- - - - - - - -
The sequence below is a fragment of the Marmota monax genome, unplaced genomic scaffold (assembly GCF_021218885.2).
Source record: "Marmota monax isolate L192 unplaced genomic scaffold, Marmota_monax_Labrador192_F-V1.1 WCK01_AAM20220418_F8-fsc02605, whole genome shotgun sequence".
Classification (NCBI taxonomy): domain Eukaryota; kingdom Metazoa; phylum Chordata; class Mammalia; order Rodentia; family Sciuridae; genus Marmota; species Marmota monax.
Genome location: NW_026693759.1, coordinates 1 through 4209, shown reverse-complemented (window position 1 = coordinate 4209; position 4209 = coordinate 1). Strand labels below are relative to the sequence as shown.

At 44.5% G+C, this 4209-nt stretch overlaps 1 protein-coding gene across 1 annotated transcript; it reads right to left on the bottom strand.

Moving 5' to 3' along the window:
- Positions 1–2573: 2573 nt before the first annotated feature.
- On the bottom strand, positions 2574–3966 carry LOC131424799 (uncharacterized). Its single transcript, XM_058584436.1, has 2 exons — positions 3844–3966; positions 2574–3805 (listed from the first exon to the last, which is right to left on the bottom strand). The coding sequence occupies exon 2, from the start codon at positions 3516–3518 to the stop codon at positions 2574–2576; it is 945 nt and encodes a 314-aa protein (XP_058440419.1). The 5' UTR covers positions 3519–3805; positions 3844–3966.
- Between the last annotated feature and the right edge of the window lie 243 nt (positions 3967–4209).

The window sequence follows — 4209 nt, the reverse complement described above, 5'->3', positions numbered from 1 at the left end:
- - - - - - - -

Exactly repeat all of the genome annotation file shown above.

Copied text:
The sequence below is a fragment of the Marmota monax genome, unplaced genomic scaffold (assembly GCF_021218885.2).
Source record: "Marmota monax isolate L192 unplaced genomic scaffold, Marmota_monax_Labrador192_F-V1.1 WCK01_AAM20220418_F8-fsc02605, whole genome shotgun sequence".
Classification (NCBI taxonomy): domain Eukaryota; kingdom Metazoa; phylum Chordata; class Mammalia; order Rodentia; family Sciuridae; genus Marmota; species Marmota monax.
Genome location: NW_026693759.1, coordinates 1 through 4209, shown reverse-complemented (window position 1 = coordinate 4209; position 4209 = coordinate 1). Strand labels below are relative to the sequence as shown.

At 44.5% G+C, this 4209-nt stretch overlaps 1 protein-coding gene across 1 annotated transcript; it reads right to left on the bottom strand.

Moving 5' to 3' along the window:
- Positions 1–2573: 2573 nt before the first annotated feature.
- On the bottom strand, positions 2574–3966 carry LOC131424799 (uncharacterized). Its single transcript, XM_058584436.1, has 2 exons — positions 3844–3966; positions 2574–3805 (listed from the first exon to the last, which is right to left on the bottom strand). The coding sequence occupies exon 2, from the start codon at positions 3516–3518 to the stop codon at positions 2574–2576; it is 945 nt and encodes a 314-aa protein (XP_058440419.1). The 5' UTR covers positions 3519–3805; positions 3844–3966.
- Between the last annotated feature and the right edge of the window lie 243 nt (positions 3967–4209).

The window sequence follows — 4209 nt, the reverse complement described above, 5'->3', positions numbered from 1 at the left end: